The Story of a Return
The first volume of Satrapi’s biographical trilogy ended in 1984, when Marjane was 14 and leaving fundamentalist Iran for school in Vienna. Persepolis 2 follows the heroine’s adolescent (and Western) hijinks in Europe—including (gasp!) drugs, sex, and life on the streets—before she returns to her parents in war-battered Tehran at the age of 19. Now in her veil, our loud-mouthed heroine must contend with a society severely divided by gender and ruled by religion.
Pantheon. 192 pages. $17.95. ISBN: 0375422889
NY Times Book Review
"Satrapi’s story is compelling and extremely complex, not simply in its windings and reversals of fortune but in its manifold ironies and acknowledged contradictions. … And it is wildly charming." Luc Sante
"Her rebellious stunts never undermine Satrapi’s unconditional love for her troubled homeland—which, in these times of religious fervor and political gain, resonates all the more poignantly." Nisha Gopalan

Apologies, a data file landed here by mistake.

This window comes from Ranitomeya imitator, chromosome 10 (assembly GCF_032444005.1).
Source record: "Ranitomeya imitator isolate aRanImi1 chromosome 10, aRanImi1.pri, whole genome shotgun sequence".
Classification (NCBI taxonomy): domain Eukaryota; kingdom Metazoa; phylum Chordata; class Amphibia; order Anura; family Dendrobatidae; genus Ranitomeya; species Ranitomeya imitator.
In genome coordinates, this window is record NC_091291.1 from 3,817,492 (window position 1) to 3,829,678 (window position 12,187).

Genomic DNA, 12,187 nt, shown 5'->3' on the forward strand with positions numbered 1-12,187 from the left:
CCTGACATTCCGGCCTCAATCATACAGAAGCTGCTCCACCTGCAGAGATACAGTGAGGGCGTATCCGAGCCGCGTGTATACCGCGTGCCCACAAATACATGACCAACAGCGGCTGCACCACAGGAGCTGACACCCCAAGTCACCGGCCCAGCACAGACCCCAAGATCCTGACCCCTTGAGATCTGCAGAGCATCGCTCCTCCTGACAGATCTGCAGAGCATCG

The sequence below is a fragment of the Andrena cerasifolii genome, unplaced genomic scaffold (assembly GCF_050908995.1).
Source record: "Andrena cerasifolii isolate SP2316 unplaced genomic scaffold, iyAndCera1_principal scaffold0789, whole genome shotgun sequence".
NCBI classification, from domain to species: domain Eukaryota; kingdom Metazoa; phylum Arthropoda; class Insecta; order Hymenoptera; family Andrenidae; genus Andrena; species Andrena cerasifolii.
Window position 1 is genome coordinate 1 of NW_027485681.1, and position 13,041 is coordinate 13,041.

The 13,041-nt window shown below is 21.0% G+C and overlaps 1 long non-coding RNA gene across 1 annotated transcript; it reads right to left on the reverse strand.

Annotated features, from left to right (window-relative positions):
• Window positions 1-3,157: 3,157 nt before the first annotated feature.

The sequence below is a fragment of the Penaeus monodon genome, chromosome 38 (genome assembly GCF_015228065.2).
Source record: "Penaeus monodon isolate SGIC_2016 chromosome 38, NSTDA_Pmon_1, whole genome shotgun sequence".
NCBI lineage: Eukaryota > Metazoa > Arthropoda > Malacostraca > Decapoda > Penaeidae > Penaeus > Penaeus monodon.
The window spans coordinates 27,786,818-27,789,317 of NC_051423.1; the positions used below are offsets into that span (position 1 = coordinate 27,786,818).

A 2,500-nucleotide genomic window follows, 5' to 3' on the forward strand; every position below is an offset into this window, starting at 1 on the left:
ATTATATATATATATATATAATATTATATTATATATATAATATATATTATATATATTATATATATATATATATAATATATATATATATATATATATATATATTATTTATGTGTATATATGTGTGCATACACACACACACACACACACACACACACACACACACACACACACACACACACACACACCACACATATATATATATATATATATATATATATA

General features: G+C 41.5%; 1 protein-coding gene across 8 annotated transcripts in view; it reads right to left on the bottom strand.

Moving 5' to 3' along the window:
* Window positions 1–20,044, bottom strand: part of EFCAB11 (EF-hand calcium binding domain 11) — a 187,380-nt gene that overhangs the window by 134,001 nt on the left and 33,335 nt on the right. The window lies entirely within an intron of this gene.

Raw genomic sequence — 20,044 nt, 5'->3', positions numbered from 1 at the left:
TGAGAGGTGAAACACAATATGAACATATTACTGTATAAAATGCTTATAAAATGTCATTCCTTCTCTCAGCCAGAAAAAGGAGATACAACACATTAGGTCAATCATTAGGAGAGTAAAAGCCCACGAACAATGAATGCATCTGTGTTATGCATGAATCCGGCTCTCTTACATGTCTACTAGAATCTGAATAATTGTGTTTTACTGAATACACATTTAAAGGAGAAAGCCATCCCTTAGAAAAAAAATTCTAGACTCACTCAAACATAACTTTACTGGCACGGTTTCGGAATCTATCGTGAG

San Francisco Chronicle
"But it’s only when she returns to Iran after her life implodes in Vienna that the story really picks up. … What is astonishing about Satrapi’s work is that with evocative drawings and minimal use of words, it creates immensely sympathetic and real characters." Sandip Roy
"It adds adolescence and regret to what was already a heady mix of comedy and tragedy. … That’s a lot of ground to cover in a novel, much less 192 pages of comics. And yet Persepolis 2 never feels anything less than effortless." M.E. Russell
Los Angeles Times
"Satrapi has real comic timing, which she makes good use of in the teenage narrative." Laurel Maury
"Although Satrapi is able to convey a wide range of emotions, the simplicity of the artwork lacks the texture of [Art Spiegelman’s] Maus, thus keeping Persepolis from rising above a child’s point of view." Christopher Theokas
Highly recommended, across the board. Critics heap effusive praise on Satrapi’s drawing style, her humor-laced narrative, and her poignant and unflinching coming-of-age storyline. "It would have made a stirring document no matter how it was told, but the graphic form … endows it with a combination of dynamism and intimacy uniquely suited to a narrative at once intensely subjective and world-historical," explains The New York Times. Here’s an atypical situation— the sequel is better than the original.
Also by the Author
Persepolis (2003): | By Marjane Satrapi Sept/Oct 2003. Satrapi recounts her childhood in Iran before and after the downfall of the Shah.